So the real issue came back to the vending machines. The Arizona state agency argued that the Randolph-Sheppard priority also applies to the vending machines and is not satisfied merely by awarding a single cafeteria contract, no matter how lucrative the business might be. Reading the Randolph-Sheppard Act, it says: "Wherever feasible, one or more vending facilities are established on all federal property..." (emphasis added). Further the act also states that "in authorizing the operation of vending facilities on federal property, priority shall be given to blind persons licensed by a state agency as provided in this act. ..

" Those requirements ought to suggest that a priority for the blind clearly exists and that it applies to not just one but also more than one vending facility which may be located on federal property. Anyway, that's what this arbitration was all about.

But the air of settlement was in the wind. Apparently the Postal Service felt unsure about its position that only one vending facility had to be granted a priority. There were various settlement offers placed on the table that day, November 5, but a deal was finally struck at the conclusion of a roughly ten-hour bargaining session. The terms (soon to be published in the Federal Register) are these:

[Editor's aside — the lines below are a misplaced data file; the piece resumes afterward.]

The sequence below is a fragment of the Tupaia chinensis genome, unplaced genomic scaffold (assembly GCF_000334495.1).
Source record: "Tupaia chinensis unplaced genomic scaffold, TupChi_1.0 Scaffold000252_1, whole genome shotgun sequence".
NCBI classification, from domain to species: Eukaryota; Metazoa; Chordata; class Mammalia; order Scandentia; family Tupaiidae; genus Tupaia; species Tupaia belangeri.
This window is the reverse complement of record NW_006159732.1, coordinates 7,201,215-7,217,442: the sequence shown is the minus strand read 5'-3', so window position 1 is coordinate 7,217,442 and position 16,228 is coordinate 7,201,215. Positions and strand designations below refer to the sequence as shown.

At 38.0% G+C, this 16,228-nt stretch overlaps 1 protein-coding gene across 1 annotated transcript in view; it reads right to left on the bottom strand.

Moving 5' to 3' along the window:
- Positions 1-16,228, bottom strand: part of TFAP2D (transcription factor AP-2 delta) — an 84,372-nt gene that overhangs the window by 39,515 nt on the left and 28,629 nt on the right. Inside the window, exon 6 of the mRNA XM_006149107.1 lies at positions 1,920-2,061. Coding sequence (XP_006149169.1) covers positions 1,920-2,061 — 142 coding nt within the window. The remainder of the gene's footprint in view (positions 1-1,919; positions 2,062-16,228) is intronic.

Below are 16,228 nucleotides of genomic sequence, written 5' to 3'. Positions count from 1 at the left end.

(1) The cafeteria contract will be altered so that its current five-year term becomes "indefinite." This means that the contract never expires unless the state agency for the blind and the Postal Service agree to its expiration. There will never be any competition with commercial food service firms for this particular cafeteria. It will remain with Arizona's vending facilities program for the blind for as long as blind vendors want to operate this business.

(2) A contract provision for the cafeteria, requiring the blind vendor to pay a portion of the gross sales to the Postal Service is eliminated. The rationale for this charge was to cover utility costs of the cafeteria. However, the policy under the Randolph Sheppard program is normally to provide free space. So that will be done in this case. The cafeteria contract will have an indefinite life with free space.

(3) The blind vendor operating the cafeteria will receive 40% of the vending machine income from the thirty-one vending machines now operated by the Servomation Company. Section 7 of the Randolph-Sheppard Act requires that the blind vendor must be paid 30% of this vending machine income, but this agreement adds an additional 10% for the vendor.